I’ve written about Sarah Thornton’s Seven Days in the Art World a couple of times, so I feel I ought to mention what I thought of the book as a whole. Your mileage might vary: by sheerest coincidence the book overlaps quite a lot with my own personal experience. One chapter concerns an auction I attended; another is about a biennial I also went to. In a third, the central event of the chapter is the sale of a painting, 727-727, by Takashi Murakami, which I have declared a masterpiece. (It turns out that Stevie Cohen bought it at Art Basel for $1.2 million.)
The book can be a bit annoying. The central conceit of describing seven carefully-chosen days is pretty flimsy: by the end, the "day" comprises Thornton swimming laps at the Hotel Cipriani in Venice, reminiscing on the week she’s just had. And Thornton clearly has so many friends in the art world that one can’t help but feel that the price of her unparalleled access was her objectivity and reliability. Everyone is treated with deference and respect: the book can be revealing, but it’s certainly no exposé.
At the same time, Thornton’s level of access is quite astonishing. She jets around with Murakami and his dealers, talking about the way in which he’s so hard on his assistants that a large number of them quit en masse, leaving a 16-panel successor painting to 727-727, destined for Francois Pinault, unfinished in a Murakami warehouse. And I liked the fact that Thornton spent a day with students at Cal Arts who would be well described, in the words of Anthony Lane, as "people for whom beauty is at best an anachronism and at worst an embarrassing joke".
Overall, Thornton does a good job of capturing the present moment in the art world; she gives the rest of us a pretty good indication of how small it really can be. It’s easy to be intimidated by grand institutions like Christie’s or the Tate Gallery or the Venice Biennale. And indeed it’s easy to be intimidated too by many of the rich and urbane and sophisticated people that Thornton is hanging out with. But then you realize that the Thornton’s long list of people she talked to for the book — a list full to bursting with bold-face names — is massively overweight that tiny minority of art-world people who are extremely successful at what they do, and you realize too that pretty much everybody in the book, Thornton included, is trying to make a living out of art, in one way or another.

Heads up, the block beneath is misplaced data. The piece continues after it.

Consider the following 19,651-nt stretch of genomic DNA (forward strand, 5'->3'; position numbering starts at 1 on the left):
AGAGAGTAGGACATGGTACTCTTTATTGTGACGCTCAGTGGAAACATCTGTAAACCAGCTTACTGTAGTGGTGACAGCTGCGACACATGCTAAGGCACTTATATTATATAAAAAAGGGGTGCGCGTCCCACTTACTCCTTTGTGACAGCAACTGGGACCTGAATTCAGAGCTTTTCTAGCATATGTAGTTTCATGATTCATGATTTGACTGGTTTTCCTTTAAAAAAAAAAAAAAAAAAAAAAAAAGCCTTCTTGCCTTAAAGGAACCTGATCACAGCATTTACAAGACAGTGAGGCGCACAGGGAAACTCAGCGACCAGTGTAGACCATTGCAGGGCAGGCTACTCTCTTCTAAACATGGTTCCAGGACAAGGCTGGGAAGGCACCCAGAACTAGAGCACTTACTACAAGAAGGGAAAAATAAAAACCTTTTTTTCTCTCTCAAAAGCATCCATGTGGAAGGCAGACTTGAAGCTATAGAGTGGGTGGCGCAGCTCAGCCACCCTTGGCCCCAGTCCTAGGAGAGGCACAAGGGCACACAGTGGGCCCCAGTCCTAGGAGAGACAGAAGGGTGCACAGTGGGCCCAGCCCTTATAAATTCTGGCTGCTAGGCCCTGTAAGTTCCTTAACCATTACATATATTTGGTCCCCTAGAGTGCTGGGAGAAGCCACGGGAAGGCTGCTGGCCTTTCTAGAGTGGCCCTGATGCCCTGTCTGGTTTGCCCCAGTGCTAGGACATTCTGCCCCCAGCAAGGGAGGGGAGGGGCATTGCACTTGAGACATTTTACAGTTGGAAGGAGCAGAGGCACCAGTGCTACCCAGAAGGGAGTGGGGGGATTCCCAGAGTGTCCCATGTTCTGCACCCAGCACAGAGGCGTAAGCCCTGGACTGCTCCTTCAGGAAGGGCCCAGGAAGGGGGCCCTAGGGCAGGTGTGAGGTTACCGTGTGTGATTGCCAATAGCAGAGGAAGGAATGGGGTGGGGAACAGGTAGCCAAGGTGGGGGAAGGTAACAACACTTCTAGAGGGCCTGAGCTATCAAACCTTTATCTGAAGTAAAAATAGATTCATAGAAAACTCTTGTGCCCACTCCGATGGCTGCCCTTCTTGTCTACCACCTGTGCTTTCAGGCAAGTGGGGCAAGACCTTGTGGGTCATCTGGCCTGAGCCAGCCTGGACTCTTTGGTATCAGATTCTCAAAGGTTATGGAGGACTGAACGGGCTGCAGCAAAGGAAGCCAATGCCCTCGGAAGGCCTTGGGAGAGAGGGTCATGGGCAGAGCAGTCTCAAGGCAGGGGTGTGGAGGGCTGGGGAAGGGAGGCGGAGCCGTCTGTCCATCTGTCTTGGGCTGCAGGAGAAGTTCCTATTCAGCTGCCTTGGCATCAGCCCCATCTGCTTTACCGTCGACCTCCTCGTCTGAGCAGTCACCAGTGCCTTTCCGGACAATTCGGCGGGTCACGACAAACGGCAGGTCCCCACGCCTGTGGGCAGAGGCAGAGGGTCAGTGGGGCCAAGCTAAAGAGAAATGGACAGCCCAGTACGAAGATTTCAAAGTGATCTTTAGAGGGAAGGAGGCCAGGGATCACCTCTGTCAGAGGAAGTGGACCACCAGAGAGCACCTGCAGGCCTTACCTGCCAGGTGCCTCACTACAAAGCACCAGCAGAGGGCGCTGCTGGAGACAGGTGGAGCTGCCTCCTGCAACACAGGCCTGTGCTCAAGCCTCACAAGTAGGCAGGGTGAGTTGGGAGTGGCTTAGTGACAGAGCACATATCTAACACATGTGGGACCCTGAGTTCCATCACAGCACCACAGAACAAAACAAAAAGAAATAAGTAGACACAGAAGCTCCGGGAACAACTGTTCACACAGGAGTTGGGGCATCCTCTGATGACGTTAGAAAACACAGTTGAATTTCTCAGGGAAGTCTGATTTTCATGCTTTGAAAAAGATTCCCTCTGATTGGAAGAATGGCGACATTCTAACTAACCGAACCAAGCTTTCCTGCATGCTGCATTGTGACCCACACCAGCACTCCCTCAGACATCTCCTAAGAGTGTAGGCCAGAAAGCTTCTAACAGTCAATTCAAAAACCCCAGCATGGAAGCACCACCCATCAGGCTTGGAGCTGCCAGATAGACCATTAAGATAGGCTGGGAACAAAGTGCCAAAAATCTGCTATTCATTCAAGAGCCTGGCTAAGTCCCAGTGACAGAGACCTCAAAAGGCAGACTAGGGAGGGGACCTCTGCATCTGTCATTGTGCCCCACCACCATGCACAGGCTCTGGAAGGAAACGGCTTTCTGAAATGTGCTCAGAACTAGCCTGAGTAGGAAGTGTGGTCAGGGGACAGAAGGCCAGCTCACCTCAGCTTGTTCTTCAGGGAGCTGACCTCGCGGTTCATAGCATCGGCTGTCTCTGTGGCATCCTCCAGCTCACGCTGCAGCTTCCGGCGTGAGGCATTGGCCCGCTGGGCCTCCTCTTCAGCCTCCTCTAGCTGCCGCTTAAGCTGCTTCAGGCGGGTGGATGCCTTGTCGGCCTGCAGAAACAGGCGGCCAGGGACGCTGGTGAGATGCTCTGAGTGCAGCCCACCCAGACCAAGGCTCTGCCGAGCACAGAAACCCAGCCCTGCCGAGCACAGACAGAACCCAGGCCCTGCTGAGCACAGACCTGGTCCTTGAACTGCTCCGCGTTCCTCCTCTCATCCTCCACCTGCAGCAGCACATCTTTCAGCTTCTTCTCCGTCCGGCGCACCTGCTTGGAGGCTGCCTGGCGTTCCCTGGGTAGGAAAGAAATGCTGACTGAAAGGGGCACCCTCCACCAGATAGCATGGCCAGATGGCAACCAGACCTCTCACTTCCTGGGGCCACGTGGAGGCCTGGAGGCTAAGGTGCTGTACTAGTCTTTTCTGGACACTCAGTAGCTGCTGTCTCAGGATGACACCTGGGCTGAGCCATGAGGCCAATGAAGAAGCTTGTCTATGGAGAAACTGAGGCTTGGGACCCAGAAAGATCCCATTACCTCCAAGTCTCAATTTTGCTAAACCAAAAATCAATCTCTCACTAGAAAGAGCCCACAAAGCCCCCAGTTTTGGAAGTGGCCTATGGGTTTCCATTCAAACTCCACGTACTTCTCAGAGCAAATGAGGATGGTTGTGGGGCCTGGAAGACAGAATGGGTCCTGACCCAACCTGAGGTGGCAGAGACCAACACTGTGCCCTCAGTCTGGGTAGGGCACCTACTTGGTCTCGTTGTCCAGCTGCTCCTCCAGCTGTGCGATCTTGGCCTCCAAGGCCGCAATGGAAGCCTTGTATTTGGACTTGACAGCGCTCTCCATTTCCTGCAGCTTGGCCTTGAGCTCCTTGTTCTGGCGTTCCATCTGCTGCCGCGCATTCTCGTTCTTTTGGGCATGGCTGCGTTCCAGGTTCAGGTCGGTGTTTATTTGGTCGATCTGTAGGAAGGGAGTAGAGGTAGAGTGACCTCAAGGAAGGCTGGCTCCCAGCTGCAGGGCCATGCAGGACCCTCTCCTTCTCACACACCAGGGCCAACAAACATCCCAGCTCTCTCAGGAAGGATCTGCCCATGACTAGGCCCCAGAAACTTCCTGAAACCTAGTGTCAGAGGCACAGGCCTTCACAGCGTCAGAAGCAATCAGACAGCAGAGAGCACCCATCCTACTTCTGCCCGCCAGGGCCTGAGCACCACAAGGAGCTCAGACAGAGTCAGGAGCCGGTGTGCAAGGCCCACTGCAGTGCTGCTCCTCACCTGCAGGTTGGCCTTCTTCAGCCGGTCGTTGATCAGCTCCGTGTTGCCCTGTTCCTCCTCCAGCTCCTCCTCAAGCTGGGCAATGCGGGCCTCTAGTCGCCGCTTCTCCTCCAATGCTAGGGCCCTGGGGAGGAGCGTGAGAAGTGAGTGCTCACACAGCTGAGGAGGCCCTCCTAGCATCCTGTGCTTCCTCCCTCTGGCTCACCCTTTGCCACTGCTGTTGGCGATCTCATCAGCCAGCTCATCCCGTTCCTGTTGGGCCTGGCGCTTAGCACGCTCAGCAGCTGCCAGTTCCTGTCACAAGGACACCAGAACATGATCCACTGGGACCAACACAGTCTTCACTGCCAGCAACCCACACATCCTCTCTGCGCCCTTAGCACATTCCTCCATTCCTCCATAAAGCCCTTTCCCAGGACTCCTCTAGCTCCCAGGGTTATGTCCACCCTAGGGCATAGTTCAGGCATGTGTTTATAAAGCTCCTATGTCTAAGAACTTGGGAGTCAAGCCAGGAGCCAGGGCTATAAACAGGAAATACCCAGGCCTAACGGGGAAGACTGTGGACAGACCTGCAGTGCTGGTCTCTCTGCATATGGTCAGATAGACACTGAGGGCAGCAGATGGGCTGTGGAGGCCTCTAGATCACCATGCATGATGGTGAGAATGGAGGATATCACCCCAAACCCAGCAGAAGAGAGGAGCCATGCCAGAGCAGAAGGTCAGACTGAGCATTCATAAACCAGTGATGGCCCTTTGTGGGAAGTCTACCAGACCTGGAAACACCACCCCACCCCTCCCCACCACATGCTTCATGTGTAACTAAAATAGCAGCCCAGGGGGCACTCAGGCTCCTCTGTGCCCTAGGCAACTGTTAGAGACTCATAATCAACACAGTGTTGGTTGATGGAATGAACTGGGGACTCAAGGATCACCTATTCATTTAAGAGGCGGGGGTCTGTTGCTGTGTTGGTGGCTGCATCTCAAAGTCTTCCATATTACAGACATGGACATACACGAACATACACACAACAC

Largely absent from this book are the minor dealers, the artists who have been struggling for years, the dejected and rejected, the whole rest of the iceberg. And in a way, that’s the most telling part of the whole book: the bubblicious art world of today has a blitheness to it which I’m sure won’t last long if and when the bubble bursts. Come that oft-forecast day, Seven Days in the Art World will be seen, I think, as a portrait of today’s excesses, and of a world where even those who claim to dislike the art world’s fakeness still can’t resist immersing themselves in it.
At one point, in Venice, Thornton is at an art-world party on the Grand Canal:
A couple of tables away, amid a scruffier entourage, sat John Baldessari. The sage L.A. artist was drinking a no-nonsense vodka on the rocks with his long legs stretched out in front of him. This year he was staying at the five-star Danieli… "Now I receive a lot of invitations, but I usually say no," he said with some satisfaction… Although he despairs of the social hierarchies and the "visual overload," Baldessari has come to like Venice, in part because he has a bad sense of direction. "I’ll turn the wrong way coming out of the elevator every morning," he said. "In Venice, everybody is always lost, so you don’t feel bad when you pass someone you know sitting at a café for the third time in ten minutes."
Well, at least the vodka is no-nonsense.